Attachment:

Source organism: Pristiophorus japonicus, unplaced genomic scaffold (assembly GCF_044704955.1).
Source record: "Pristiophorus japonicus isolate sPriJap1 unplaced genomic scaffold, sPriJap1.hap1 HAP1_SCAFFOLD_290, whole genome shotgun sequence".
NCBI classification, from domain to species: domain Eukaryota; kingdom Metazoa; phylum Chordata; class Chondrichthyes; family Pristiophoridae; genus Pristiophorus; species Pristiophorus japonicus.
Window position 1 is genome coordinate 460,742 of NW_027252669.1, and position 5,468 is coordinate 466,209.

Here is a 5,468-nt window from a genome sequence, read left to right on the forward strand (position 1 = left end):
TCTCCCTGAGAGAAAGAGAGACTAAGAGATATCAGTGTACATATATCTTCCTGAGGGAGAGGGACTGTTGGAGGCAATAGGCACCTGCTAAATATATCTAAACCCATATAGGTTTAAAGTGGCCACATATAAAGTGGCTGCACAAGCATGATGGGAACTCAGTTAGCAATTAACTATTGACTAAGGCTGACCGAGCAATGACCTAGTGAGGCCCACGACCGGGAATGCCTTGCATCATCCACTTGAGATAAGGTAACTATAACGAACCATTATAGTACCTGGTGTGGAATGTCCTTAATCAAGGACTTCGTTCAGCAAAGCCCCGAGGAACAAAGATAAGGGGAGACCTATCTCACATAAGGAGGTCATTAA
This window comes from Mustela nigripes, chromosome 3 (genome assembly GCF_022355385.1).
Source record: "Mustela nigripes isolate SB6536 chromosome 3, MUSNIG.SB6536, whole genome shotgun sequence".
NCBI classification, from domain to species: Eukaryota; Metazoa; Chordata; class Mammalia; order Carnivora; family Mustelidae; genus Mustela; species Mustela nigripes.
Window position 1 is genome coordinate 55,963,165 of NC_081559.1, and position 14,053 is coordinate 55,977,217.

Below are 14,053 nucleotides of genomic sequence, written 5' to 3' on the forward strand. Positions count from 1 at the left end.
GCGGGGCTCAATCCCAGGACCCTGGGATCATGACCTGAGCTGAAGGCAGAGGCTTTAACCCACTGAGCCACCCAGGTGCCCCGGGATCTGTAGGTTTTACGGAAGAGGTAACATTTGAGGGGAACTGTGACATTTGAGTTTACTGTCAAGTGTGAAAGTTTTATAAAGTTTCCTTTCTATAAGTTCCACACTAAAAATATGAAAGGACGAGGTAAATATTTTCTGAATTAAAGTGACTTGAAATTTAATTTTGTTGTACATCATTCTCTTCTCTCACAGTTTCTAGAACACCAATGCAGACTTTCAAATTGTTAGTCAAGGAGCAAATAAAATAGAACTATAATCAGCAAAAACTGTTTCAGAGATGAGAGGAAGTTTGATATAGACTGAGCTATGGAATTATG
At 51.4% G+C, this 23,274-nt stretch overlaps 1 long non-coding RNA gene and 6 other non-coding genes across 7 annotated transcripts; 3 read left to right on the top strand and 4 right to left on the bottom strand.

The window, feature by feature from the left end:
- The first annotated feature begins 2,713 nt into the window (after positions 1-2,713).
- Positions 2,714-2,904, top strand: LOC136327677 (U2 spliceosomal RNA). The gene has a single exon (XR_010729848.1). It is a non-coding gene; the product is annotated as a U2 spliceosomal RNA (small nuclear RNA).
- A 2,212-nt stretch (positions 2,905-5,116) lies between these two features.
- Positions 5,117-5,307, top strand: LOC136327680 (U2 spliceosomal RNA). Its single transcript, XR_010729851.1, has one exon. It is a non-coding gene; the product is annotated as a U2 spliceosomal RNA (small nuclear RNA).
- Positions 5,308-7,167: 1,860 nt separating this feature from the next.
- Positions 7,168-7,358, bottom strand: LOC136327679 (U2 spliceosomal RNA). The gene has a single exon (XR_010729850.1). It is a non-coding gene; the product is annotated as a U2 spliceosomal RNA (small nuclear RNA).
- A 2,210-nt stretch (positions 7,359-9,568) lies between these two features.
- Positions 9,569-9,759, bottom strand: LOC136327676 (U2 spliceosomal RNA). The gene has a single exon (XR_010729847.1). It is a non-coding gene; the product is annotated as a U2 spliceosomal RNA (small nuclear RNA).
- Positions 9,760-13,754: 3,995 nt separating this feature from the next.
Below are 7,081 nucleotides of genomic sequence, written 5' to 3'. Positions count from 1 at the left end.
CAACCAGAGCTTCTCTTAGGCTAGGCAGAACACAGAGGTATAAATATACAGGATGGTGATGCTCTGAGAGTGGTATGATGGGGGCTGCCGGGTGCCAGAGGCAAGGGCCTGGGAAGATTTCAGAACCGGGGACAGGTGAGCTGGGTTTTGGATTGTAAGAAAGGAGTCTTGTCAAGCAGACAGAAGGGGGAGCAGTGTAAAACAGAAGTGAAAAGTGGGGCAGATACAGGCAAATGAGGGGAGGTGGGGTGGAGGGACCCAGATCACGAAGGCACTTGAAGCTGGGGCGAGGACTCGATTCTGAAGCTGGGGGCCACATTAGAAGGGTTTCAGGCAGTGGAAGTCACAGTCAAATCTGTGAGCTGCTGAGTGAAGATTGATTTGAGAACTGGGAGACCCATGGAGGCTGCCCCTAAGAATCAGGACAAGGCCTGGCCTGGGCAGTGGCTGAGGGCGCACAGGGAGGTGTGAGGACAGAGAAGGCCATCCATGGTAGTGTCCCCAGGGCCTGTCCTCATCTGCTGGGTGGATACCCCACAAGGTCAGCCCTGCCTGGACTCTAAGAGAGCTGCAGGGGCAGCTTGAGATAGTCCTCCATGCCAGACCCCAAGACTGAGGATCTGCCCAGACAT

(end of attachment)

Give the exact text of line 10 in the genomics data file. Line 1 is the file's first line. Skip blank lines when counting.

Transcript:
Window position 1 is genome coordinate 55,963,165 of NC_081559.1, and position 14,053 is coordinate 55,977,217.